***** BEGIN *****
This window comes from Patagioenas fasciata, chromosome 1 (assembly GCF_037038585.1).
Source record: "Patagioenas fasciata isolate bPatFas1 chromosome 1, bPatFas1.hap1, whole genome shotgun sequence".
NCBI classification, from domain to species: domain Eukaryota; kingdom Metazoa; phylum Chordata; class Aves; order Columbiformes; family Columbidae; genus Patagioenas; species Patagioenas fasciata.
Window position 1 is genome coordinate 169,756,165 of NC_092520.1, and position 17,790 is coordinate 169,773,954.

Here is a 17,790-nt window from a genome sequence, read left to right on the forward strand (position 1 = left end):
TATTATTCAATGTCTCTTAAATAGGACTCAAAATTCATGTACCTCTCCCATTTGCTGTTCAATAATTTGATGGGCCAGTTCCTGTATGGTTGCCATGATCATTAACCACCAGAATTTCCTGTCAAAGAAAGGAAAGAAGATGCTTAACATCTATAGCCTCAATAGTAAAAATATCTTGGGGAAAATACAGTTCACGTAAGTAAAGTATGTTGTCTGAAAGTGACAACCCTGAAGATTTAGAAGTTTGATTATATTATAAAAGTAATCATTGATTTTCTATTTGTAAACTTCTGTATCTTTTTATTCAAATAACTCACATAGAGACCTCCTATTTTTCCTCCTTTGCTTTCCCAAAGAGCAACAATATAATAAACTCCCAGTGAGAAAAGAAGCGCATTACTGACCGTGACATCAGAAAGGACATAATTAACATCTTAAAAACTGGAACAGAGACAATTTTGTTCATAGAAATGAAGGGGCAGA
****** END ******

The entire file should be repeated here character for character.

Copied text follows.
This window comes from Patagioenas fasciata, chromosome 1 (assembly GCF_037038585.1).
Source record: "Patagioenas fasciata isolate bPatFas1 chromosome 1, bPatFas1.hap1, whole genome shotgun sequence".
NCBI classification, from domain to species: domain Eukaryota; kingdom Metazoa; phylum Chordata; class Aves; order Columbiformes; family Columbidae; genus Patagioenas; species Patagioenas fasciata.
Window position 1 is genome coordinate 169,756,165 of NC_092520.1, and position 17,790 is coordinate 169,773,954.

Here is a 17,790-nt window from a genome sequence, read left to right on the forward strand (position 1 = left end):
TATTATTCAATGTCTCTTAAATAGGACTCAAAATTCATGTACCTCTCCCATTTGCTGTTCAATAATTTGATGGGCCAGTTCCTGTATGGTTGCCATGATCATTAACCACCAGAATTTCCTGTCAAAGAAAGGAAAGAAGATGCTTAACATCTATAGCCTCAATAGTAAAAATATCTTGGGGAAAATACAGTTCACGTAAGTAAAGTATGTTGTCTGAAAGTGACAACCCTGAAGATTTAGAAGTTTGATTATATTATAAAAGTAATCATTGATTTTCTATTTGTAAACTTCTGTATCTTTTTATTCAAATAACTCACATAGAGACCTCCTATTTTTCCTCCTTTGCTTTCCCAAAGAGCAACAATATAATAAACTCCCAGTGAGAAAAGAAGCGCATTACTGACCGTGACATCAGAAAGGACATAATTAACATCTTAAAAACTGGAACAGAGACAATTTTGTTCATAGAAATGAAGGGGCAGA